Customers don’t want tax returns.  They want advice.  Support,  Counsel.  Encouragement.  SOLUTIONS.  The tax return work is only there because the government stipulates it.  Nobody really “values” it in the true sense of the word.  And the ultimate disruption?  I know of at least one of the Big Four that will be offering their clients compliance work for $0 in the coming years.  How’s “the margin” on that?

Getting the business model right for accounting firms is critical given the disruptive times we are in.  Making a bigger or cheaper version of what exists won’t answer the challenge – it merely cements in a race to the bottom for those firms that don’t adapt.

Regrets?  Yep, I have them.  A number of them.  One I do not have however is getting rid of time-sheets and moving to a business model that will sustain our business, our people and our customers for a long time.

Oh – the loss they have made that I referred to above?  It’s a loss of self esteem and belief in why they do what they do.  And that, my friends, can be scaled!

October 31st Show Notes: Interview with Pricing Expert and Mentor, Dr. Reed K. Holden

Ed and I were honored to interview Dr. Reed K. Holden. Reed is a legend in the pricing profession, and has been a mentor to Ron ever since they first met at a Professional Pricing Society conference, back in 2000.

Our discussion with Reed covered a variety of topics: Who were his mentors in pricing (Tom Nagle and Dan Nimer, author of Visionary Pricing); Fair vs. Just price; the market share myth; his mantra: innovate for growth, price for profit; how the Stan Shih Smile Curve impacts strategic pricing, will pricing become profession (Reed says it already is), and is he working on any new books. We also discussed his most recent books, Pricing with Confidence and Negotiating with Backbone.

Holden Advisors publishes a monthly newsletter, which you can subscribe to for free here. We highly recommend it for all business owners.

smile-curve

 About Reed Holden 

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Reed Holden, D.B.A., Founder & Coach  
Dr. Reed K. Holden (Concord, MA), Founder of Holden Advisors, is a world-class pricing expert who helps clients build go-to-market strategies to drive price leadership, selling backbone and profitable growth. Dr. Holden specializes in helping sales organizations avoid the Procurement Buzz SawSM by implementing value strategies to recognize and counter margin-reducing buying tactics. He is an enthusiastic and persuasive advocate for demonstrating customer value and price leadership with companies that need to adapt in highly competitive markets.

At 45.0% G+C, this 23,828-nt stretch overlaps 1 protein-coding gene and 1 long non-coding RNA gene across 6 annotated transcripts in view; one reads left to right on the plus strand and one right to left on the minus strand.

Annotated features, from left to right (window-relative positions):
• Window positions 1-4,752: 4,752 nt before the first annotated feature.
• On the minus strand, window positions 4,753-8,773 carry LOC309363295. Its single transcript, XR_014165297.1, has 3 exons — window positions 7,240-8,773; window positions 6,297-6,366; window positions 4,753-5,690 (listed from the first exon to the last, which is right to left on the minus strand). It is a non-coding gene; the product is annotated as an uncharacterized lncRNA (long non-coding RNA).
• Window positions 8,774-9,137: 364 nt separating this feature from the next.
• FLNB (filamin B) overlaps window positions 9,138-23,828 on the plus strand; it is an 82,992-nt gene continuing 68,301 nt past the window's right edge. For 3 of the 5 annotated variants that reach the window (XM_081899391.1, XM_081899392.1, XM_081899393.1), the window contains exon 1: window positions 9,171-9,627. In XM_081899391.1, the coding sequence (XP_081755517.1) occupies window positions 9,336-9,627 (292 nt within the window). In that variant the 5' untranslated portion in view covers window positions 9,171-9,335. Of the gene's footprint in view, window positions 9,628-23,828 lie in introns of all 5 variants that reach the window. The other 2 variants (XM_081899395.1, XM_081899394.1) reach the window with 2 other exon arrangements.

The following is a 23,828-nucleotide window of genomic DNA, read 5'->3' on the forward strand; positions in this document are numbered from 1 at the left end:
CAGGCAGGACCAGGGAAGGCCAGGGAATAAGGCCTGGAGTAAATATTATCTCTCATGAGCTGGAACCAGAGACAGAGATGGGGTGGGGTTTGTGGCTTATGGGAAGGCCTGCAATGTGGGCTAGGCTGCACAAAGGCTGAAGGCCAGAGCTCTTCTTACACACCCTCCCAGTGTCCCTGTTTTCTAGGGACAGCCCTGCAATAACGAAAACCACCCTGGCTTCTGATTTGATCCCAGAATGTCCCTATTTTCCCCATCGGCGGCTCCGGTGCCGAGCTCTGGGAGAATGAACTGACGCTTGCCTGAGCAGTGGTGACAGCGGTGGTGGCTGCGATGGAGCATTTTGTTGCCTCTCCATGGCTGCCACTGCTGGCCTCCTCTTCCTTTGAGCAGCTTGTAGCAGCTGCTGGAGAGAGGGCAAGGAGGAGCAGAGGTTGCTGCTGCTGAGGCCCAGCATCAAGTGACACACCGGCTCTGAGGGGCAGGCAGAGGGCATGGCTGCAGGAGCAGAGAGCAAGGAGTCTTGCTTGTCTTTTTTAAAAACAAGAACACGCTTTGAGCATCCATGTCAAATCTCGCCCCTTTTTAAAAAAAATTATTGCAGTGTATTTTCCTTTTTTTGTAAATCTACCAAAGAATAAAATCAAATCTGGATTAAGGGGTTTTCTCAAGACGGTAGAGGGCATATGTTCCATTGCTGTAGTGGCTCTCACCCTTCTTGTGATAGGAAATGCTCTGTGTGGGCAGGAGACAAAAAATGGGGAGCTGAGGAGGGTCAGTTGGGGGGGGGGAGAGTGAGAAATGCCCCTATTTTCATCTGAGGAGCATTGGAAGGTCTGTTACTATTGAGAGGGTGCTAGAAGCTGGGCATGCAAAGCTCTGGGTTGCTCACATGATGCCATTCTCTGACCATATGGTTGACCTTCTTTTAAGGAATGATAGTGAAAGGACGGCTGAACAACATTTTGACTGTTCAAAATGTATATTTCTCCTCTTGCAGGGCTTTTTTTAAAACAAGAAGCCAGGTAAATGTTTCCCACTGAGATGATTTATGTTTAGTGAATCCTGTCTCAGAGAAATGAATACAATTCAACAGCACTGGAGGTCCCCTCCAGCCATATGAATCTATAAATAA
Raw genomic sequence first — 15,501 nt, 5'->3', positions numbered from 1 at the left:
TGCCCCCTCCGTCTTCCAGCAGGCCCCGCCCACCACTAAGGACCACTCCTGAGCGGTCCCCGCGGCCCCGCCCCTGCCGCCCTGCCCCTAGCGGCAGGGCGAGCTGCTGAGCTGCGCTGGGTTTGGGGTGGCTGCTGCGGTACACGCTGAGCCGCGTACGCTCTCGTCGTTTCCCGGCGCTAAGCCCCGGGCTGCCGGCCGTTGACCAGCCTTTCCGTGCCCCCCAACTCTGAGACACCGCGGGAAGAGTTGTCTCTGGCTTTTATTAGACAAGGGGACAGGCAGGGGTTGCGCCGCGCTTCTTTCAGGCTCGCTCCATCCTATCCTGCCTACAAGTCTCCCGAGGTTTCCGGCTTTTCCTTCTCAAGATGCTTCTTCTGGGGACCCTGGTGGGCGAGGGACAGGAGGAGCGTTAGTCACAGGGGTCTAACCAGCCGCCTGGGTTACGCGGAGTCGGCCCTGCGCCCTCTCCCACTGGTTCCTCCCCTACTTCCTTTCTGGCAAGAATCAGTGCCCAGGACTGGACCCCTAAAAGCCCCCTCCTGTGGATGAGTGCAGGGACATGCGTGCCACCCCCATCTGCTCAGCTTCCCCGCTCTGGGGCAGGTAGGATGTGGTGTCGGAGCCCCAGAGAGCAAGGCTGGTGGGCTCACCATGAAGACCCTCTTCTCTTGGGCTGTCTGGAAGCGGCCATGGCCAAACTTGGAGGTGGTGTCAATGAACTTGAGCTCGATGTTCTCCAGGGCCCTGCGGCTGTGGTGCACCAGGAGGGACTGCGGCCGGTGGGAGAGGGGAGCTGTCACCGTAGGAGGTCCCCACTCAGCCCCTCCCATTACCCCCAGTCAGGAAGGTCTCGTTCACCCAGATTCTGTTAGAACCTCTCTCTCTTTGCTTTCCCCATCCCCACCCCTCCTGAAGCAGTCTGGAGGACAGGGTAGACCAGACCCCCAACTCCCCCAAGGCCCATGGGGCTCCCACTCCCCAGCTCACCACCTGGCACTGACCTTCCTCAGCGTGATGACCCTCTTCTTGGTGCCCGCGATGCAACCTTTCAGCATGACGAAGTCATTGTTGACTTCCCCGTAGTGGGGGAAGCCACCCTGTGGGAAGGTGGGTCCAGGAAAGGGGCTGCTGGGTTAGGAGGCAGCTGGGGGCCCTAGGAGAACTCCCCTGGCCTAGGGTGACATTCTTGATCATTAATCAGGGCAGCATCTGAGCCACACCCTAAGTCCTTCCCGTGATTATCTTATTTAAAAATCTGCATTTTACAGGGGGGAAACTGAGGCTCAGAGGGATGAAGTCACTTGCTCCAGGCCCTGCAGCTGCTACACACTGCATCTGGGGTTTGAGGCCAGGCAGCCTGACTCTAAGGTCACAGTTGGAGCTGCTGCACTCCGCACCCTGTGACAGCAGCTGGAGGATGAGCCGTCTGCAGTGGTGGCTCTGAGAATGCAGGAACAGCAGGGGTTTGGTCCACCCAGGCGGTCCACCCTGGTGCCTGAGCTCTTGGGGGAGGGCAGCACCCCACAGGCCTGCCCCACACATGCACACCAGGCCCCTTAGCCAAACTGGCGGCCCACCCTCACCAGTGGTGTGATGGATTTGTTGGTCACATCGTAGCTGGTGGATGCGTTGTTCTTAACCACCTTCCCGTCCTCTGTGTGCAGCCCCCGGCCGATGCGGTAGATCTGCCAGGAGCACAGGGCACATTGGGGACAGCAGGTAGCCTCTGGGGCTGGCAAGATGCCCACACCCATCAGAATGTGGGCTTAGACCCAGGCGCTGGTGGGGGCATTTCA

A dynamic and engaging presenter with over 20 years of experience, Dr. Holden is a regular speaker and keynote for executive and sales events for Fortune 1000 companies. He is engaged to facilitate negotiation, pricing and customer value workshops and coaches sales people and senior executives in companies that strive for price leadership.

 Additional resources

 

July 18th Show Notes: The Second Law of Marketing: All Prices are Contextual

In our July 11th show we discussed The First Law of Marketing: The Value of Value.

The Second Law of Marketing is just as critical to help your organization communicate value, and help convince your customers to pay for that value.

One of the most customer-centric strategies your company can deploy is to offer an array options to your customers. It is very “outer-directed,” rather than just offering a one-size-fits-all, take-it or leave-it option.

Customers prefer options, especially in today’s world where they face a plethora of choices regarding who, when, what, and how to patronize a business. Contemplate these examples:

  • Universal Studios Theme Parks standard admission price is $80, but for $139 you can get a “Front of the Line Pass” and for $299 a “VIP Experience,” giving guests behind-the-scenes access.
  • When the final book in the Harry Potter series was released, the publisher offered the regular version for $34.99 and the deluxe version for $65. They were ranked number one and two, respectively, on Amazon and Barnes and Noble websites.
  • Tourists in New York can avoid the long lines to get to the observation deck of the Empire State Building for double the regular admission price, guaranteed to take no longer than 20 minutes.

We simply must get over the false idea that there is one optimal price for a customer. There is a range of optimal prices, commensurate with the value being created. Dutch psychologist Peter van Westendorp developed the van Westendorp Price Sensitivity Meter (PSM) by posing these five questions:

  1. At what price would this service be so expensive the customer would not consider buying it?
  2. At what price would the service be expensive, but the customer would still buy it?
  3. At what price would the service be perceived as inexpensive?
  4. At what price does the service become so inexpensive the customer would question its value?
  5. What price would be the most acceptable price to pay?

The Magic of Three––Goldilocks Pricing

There is strong empirical evidence—from both the rational and behavioral schools of economics—that offering customers at least three options can often times result in them purchasing more, at a higher price, than merely offering one take-it or leave-it option.

In his book, Predictably Irrational, Revised and Expanded Edition: The Hidden Forces That Shape Our Decisions, behavioral economist Dan Ariely illustrates the utility of offering options by illustrating The Economist magazine’s offerings. First, he presented the following two options to 100 students at MIT’s Sloan School of Management: